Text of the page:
Wednesday, February 06, 2008


What do these things all have in common?

New Yorker Cover, September 24, 2001
New Yorker magazine cover, September 24, 2001.

Raw, Issue #1
RAW, Issue #1.

Drawing Blood
Harper’s magazine cover, August 2006.

New Yorker Cover, February 15, 1993
New Yorker magazine cover, February 15, 1993.

Garbage Pail Kids
Garbage Pail Kids. [Click to embiggen.]

Portrait of the Artist as a Young Rodent

Wacky Pack
Wacky Pack sticker, 1973.

Maus II Cover (detail)
Maus II (detail).

If you guessed that these are all the creations of one Art Spiegelman, you are correct.

Spiegelman, the child of Holocaust survivors, came to prominence in the world of underground comics back in the late 1960’s. He is perhaps best known for Maus, a graphic novel in two parts that chronicles his father’s experience leading up to and during the Holocaust. He also worked for the New Yorker for ten years, creating some of that magazine’s most memorable (and controversial) covers. (It’s hard to imagine that the same cartoonist who drew scurrilous material for underground titles like Real Pulp, Young Lust, and Bizarre Sex could land a gig with that most staid bastion of New York literary pretentiousness, but, well, there you are.)

I’ve written here about Wacky Packs and Garbage Pail Kids, two of the stranger excrescences of Kiddie Popular Culture of the 1970’s and ’80’s, and how they were, no doubt, inspired (directly or indirectly) by MAD Magazine. As it turns out Spiegelman created both...and he acknowledges that MAD Magazine was a significant Childhood Influence.

Last night, I had the good fortune to attend a lecture Spiegelman gave at the Atlanta outpost of Savannah College of Art and Design. For over two hours, he had the rapt attention of several hundred audience members as he talked about everything from 9/11 (he was close enough to watch the whole thing), to the underground comics scene, to his years at the New Yorker, to the Great Muhammad Cartoon Controversy of 2006, to Dick Tracy and Peanuts, to the work of will Eisner.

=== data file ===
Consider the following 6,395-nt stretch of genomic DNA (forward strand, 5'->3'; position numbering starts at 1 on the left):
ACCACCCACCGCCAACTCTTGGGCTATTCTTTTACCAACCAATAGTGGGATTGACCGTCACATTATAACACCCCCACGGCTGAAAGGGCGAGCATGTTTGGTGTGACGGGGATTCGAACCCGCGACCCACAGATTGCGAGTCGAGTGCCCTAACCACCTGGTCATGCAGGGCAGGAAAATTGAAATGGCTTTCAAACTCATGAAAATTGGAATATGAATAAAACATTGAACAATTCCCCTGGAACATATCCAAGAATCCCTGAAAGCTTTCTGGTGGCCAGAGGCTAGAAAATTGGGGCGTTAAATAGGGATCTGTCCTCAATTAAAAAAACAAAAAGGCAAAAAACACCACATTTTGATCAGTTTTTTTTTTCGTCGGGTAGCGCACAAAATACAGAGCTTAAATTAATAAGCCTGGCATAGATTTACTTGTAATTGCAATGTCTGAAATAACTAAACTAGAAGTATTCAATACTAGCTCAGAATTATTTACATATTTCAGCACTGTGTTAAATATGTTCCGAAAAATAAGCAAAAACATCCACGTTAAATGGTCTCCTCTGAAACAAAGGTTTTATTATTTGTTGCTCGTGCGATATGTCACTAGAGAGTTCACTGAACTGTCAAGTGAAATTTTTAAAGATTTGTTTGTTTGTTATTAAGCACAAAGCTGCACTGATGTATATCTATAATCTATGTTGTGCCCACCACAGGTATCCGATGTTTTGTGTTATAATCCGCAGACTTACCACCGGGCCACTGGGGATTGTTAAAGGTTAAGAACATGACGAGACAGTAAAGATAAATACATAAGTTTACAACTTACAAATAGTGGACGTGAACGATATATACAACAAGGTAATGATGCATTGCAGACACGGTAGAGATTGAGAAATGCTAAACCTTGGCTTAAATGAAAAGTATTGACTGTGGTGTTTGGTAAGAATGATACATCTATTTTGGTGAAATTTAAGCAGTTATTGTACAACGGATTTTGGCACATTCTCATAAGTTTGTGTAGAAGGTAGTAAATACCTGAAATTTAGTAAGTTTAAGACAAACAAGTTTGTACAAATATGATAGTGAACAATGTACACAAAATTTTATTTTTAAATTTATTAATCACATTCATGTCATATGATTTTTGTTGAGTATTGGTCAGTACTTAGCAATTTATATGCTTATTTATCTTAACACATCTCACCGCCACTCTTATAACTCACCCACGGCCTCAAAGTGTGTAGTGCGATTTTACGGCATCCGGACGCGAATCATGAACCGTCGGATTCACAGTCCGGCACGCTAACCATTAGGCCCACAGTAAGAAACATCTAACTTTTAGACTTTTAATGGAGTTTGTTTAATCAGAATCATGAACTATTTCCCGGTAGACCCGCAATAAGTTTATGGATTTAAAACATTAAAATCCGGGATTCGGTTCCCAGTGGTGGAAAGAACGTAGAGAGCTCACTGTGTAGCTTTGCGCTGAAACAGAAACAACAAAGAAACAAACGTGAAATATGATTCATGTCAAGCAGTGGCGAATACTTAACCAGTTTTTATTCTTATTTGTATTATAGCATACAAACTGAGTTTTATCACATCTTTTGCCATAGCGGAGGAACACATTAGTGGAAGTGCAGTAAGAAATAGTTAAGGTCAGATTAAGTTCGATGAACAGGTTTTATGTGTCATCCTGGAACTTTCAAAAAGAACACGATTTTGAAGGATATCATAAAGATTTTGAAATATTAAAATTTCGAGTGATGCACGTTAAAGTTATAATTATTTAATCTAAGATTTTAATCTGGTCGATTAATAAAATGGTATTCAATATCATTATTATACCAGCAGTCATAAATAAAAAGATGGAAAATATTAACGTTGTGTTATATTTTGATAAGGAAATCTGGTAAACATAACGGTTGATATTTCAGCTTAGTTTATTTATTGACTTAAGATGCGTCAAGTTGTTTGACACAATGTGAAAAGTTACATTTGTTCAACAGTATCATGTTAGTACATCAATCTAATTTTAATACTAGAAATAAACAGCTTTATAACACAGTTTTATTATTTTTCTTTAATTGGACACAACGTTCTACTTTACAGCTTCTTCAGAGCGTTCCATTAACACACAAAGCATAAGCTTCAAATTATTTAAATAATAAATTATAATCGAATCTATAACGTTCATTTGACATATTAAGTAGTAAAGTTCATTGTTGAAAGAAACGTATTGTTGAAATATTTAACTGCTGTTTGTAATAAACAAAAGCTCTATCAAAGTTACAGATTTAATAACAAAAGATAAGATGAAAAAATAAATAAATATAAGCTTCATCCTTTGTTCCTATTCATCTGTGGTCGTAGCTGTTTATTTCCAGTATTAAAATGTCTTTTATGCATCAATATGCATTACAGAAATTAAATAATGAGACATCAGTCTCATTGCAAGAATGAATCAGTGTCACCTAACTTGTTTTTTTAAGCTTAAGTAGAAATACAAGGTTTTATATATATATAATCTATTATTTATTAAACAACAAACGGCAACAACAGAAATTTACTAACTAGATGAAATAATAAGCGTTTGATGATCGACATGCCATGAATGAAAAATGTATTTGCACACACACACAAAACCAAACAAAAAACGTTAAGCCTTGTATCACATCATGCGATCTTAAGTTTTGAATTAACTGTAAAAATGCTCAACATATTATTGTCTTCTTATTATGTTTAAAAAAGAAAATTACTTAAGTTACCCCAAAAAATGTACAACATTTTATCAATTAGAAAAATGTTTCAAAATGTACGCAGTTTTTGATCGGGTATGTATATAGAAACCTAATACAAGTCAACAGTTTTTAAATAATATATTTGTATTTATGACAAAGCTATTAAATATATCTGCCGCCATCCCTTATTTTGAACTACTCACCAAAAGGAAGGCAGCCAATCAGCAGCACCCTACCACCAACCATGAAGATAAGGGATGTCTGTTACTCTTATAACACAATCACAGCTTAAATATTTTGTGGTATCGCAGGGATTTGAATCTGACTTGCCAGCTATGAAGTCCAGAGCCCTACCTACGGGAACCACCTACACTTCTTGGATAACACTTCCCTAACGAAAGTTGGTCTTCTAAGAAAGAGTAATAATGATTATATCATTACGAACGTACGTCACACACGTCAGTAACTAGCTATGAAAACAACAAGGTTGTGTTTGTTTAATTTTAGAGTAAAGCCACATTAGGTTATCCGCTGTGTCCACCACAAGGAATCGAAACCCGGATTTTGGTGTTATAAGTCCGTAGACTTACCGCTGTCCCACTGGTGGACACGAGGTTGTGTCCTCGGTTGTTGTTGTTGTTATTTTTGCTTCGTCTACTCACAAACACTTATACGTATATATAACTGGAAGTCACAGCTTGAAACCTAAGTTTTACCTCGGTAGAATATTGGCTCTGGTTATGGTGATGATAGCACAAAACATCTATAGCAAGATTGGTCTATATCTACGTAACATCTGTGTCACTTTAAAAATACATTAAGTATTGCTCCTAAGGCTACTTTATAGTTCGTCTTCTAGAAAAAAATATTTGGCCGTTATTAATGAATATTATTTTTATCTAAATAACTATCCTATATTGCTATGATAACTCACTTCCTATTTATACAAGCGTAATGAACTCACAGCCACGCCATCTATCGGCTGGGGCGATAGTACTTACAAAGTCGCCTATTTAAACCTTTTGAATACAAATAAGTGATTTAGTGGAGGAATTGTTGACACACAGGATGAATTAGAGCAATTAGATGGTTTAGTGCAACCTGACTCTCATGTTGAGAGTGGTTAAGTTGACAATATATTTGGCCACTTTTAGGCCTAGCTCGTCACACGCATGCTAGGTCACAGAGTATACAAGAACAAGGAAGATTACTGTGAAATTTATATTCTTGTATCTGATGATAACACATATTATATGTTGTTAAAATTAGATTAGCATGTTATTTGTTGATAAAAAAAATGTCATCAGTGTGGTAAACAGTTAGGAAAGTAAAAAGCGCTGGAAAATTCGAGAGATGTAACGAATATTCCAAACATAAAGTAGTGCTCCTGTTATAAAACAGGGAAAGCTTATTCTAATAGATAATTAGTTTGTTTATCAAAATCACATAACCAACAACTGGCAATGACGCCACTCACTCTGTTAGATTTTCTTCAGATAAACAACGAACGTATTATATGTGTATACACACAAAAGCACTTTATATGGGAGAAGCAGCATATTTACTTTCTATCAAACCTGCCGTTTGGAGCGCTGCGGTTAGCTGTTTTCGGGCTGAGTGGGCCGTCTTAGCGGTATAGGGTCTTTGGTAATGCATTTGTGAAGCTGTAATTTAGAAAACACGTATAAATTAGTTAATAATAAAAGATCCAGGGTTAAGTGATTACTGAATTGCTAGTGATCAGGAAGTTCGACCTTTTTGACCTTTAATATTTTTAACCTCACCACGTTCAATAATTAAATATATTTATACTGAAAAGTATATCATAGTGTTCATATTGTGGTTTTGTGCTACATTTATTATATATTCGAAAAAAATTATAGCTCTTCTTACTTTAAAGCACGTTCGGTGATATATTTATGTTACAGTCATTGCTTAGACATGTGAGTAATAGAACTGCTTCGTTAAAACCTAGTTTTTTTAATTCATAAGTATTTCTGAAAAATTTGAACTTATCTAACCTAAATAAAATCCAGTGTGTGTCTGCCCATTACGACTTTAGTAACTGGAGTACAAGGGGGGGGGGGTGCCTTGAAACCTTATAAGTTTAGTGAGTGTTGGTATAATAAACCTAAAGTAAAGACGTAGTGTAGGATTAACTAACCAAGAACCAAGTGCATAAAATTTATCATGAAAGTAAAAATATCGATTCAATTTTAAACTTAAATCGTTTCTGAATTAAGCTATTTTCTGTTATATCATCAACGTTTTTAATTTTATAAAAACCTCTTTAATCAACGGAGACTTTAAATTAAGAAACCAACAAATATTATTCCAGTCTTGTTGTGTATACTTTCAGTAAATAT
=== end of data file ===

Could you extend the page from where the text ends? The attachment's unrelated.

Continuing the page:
He spent quite a bit of time talking about how MAD Magazine - and its sister EC Comics publications, including the entire stable of pre-Code horror comics - helped mold his sensibility and sense of humor. He reminded me of me...except for the fact that he has Artistic Talent.

Afterwards, I had a chance to speak with him briefly and reminisce about some of the shared elements of our New York-area childhoods. It was all too short a dialogue, because I could have listened to his stories for hours.

But thanks to the miracle of the Printing Press, coupled with Spiegelman’s extraordinary vision, I can see his stories anytime I want to.

Art Spiegelman
Art Spiegelman. [Click to embiggen.]

No comments: